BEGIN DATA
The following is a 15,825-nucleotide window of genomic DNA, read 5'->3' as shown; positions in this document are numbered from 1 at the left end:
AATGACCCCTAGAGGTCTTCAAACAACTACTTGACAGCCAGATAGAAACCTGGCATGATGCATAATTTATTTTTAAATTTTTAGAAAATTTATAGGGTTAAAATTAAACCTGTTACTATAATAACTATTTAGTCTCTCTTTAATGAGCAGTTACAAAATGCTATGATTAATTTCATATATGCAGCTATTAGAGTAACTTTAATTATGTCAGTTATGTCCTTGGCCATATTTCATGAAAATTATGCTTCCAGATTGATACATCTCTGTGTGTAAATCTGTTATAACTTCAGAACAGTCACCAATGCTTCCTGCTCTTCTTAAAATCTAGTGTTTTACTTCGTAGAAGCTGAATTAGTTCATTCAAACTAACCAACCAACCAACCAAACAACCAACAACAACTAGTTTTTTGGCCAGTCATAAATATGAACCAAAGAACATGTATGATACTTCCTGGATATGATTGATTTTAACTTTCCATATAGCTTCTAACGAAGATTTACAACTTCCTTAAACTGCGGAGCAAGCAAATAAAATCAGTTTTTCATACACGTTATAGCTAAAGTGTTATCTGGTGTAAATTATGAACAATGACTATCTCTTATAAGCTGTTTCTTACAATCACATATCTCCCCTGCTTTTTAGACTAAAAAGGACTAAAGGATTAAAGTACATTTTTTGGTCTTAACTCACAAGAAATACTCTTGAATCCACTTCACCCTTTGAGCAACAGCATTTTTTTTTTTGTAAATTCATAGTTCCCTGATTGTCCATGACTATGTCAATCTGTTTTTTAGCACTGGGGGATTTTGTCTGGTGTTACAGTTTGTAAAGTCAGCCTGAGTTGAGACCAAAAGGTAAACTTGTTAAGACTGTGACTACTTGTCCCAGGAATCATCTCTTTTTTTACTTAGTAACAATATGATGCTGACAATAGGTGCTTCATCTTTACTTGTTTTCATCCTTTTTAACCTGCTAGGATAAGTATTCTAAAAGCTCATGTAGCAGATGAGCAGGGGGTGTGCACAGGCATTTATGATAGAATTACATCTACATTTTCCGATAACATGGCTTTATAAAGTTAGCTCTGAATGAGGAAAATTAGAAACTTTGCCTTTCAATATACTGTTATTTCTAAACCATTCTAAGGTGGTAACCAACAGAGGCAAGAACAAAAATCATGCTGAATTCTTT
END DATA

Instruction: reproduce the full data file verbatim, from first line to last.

The following is a 15,825-nucleotide window of genomic DNA, read 5'->3' as shown; positions in this document are numbered from 1 at the left end:
AATGACCCCTAGAGGTCTTCAAACAACTACTTGACAGCCAGATAGAAACCTGGCATGATGCATAATTTATTTTTAAATTTTTAGAAAATTTATAGGGTTAAAATTAAACCTGTTACTATAATAACTATTTAGTCTCTCTTTAATGAGCAGTTACAAAATGCTATGATTAATTTCATATATGCAGCTATTAGAGTAACTTTAATTATGTCAGTTATGTCCTTGGCCATATTTCATGAAAATTATGCTTCCAGATTGATACATCTCTGTGTGTAAATCTGTTATAACTTCAGAACAGTCACCAATGCTTCCTGCTCTTCTTAAAATCTAGTGTTTTACTTCGTAGAAGCTGAATTAGTTCATTCAAACTAACCAACCAACCAACCAAACAACCAACAACAACTAGTTTTTTGGCCAGTCATAAATATGAACCAAAGAACATGTATGATACTTCCTGGATATGATTGATTTTAACTTTCCATATAGCTTCTAACGAAGATTTACAACTTCCTTAAACTGCGGAGCAAGCAAATAAAATCAGTTTTTCATACACGTTATAGCTAAAGTGTTATCTGGTGTAAATTATGAACAATGACTATCTCTTATAAGCTGTTTCTTACAATCACATATCTCCCCTGCTTTTTAGACTAAAAAGGACTAAAGGATTAAAGTACATTTTTTGGTCTTAACTCACAAGAAATACTCTTGAATCCACTTCACCCTTTGAGCAACAGCATTTTTTTTTTTGTAAATTCATAGTTCCCTGATTGTCCATGACTATGTCAATCTGTTTTTTAGCACTGGGGGATTTTGTCTGGTGTTACAGTTTGTAAAGTCAGCCTGAGTTGAGACCAAAAGGTAAACTTGTTAAGACTGTGACTACTTGTCCCAGGAATCATCTCTTTTTTTACTTAGTAACAATATGATGCTGACAATAGGTGCTTCATCTTTACTTGTTTTCATCCTTTTTAACCTGCTAGGATAAGTATTCTAAAAGCTCATGTAGCAGATGAGCAGGGGGTGTGCACAGGCATTTATGATAGAATTACATCTACATTTTCCGATAACATGGCTTTATAAAGTTAGCTCTGAATGAGGAAAATTAGAAACTTTGCCTTTCAATATACTGTTATTTCTAAACCATTCTAAGGTGGTAACCAACAGAGGCAAGAACAAAAATCATGCTGAATTCTTT